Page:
It used to be that you had to fly all the way to Africa to get the perfect selfie. Some time in the near future (and in the present within many cities throughout the Western world) there’ll be no reason to travel terribly far at all to get the right portrait partner.
Where we should be concerned is that there might not be much of a home country to be able to support that kind of short distance humanitarian tourism.
When you select for an administrative, bureaucratic elite based on how maudlin their essays are about their trips to Africa and South America — along with how crowded their extracurricular schedules were, and how well they filled in bubbles on exams with no. 2 pencils — you may discover that you’ve selected for a group of feckless and sentimental morons who are nonetheless disproportionately good at lacrosse and cheating on take-home exams.
This group will be completely immune to persuasion that it might be a bad thing for all the nice people who posed so nicely in those photos when you were on your international community service trip might be less than compatible with the countries that you have been charged with ruling. When the only pilgrimage you recognize as valid is the one taken for community service hours to buffer your application to Harvard, it’s going to be hard to empathize or understand cultures that take things like pilgrimages to Mecca seriously.
It’s hard to impress upon people not familiar with religious trends in the temples of high progress as to how different the march of the global south must look to them as it does to people with less elevated affinities. To the undereducated, it looks like an invasion. To the enlightened, it appears like the deserving poor on the threshold of attaining justice. These two worldviews are irreconcilable.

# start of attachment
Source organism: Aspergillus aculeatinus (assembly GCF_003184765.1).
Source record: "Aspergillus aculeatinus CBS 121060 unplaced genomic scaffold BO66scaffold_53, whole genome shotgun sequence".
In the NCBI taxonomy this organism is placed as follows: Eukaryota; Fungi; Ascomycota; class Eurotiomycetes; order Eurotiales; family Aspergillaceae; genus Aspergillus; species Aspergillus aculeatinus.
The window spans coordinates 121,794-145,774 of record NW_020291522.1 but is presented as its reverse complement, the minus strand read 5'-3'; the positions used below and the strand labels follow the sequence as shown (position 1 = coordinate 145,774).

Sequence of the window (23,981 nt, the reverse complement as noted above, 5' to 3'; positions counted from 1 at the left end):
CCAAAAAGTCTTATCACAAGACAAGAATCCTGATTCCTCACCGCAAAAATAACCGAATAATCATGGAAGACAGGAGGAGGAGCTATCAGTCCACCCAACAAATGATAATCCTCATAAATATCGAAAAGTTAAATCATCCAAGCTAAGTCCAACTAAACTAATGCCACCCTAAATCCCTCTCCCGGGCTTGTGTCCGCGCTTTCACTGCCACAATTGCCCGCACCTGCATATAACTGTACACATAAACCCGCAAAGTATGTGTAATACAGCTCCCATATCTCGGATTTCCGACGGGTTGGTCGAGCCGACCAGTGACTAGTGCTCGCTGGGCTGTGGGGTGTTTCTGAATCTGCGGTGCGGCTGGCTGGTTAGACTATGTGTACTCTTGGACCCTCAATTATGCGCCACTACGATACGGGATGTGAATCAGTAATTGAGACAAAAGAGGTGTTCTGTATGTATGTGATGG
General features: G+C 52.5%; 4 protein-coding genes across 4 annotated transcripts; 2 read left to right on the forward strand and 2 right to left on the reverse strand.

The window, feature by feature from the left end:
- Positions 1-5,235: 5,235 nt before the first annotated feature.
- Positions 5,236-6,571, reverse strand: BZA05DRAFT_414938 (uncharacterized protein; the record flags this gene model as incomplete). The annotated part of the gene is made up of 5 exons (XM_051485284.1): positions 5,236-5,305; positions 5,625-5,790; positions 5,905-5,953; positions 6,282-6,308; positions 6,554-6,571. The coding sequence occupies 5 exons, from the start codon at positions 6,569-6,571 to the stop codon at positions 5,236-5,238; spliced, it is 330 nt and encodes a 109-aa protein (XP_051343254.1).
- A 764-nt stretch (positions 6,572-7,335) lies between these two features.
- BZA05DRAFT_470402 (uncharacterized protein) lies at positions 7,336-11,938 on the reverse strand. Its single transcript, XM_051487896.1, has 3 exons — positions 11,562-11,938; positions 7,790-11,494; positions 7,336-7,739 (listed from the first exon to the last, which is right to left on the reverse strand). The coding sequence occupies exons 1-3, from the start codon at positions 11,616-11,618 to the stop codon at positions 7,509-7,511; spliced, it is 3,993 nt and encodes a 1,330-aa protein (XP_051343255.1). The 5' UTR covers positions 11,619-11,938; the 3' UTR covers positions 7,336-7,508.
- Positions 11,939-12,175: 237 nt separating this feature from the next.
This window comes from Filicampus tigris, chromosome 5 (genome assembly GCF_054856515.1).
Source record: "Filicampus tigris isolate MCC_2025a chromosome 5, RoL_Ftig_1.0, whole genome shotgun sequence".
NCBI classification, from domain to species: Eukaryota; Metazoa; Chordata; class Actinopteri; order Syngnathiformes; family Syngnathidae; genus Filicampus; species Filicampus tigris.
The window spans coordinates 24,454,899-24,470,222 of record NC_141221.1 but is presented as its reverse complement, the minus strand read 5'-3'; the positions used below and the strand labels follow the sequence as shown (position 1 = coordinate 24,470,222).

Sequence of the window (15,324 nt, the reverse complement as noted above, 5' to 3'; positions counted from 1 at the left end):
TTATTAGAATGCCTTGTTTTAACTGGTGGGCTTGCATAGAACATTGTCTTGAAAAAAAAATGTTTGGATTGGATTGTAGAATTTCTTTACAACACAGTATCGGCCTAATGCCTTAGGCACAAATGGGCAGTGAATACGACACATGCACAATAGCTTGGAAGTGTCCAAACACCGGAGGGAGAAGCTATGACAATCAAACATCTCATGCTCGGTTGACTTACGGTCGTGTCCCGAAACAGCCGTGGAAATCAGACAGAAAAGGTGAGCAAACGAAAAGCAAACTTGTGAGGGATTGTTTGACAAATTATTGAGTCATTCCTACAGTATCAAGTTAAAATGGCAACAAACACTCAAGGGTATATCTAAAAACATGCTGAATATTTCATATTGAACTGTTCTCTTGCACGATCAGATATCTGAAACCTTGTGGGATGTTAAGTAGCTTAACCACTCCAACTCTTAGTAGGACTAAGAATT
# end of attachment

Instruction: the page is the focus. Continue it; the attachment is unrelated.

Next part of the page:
If, your whole life, you have been raised to believe that your highest and most sacred mission is to shower money, attention, and resources on the third world, it’s not terribly likely that it’ll be possible to persuade you out of it. This is more frightening than the conspiratorial vision of elite behavior, which tends to interpret self-destruction as part of a hidden plot instead of dreamlike self-annihilation. Rational evil can be dealt with in rational terms, through argument and persuasion. Holy insanity can only be opposed directly or survived by hunkering down.
Ezra Pound's Ghost says
“This is more frightening than the conspiratorial vision of elite behavior” – Yes, but where did all of these pathological beliefs about the righteousness of the benighted come from? Our contemporary mandarins did not just come to these beliefs spontaneously or arbitrarily. These beliefs are the result of a rigorous, top-down multi-decade propaganda onslaught. The idea that pathological altruism is an outgrowth of ‘Christianity’ is superficially plausible until we dig into the difference between the Faith that controlled Europe for 1,500 years and later iterations of the anti-Faith like Puritanism and the sects. I’m not meaning to arrogate to Catholicism the exclusive mantle of ‘Christianity’ but I think it is important to not ignore the objective differences between the Faith and the sects. That said, there is no question that the religious sentiments of ‘Christians’ are manipulated and feed into the pathology. But it is not intellectually honest to take a modern revision of something and then make the revision the retroactive standard for what came before.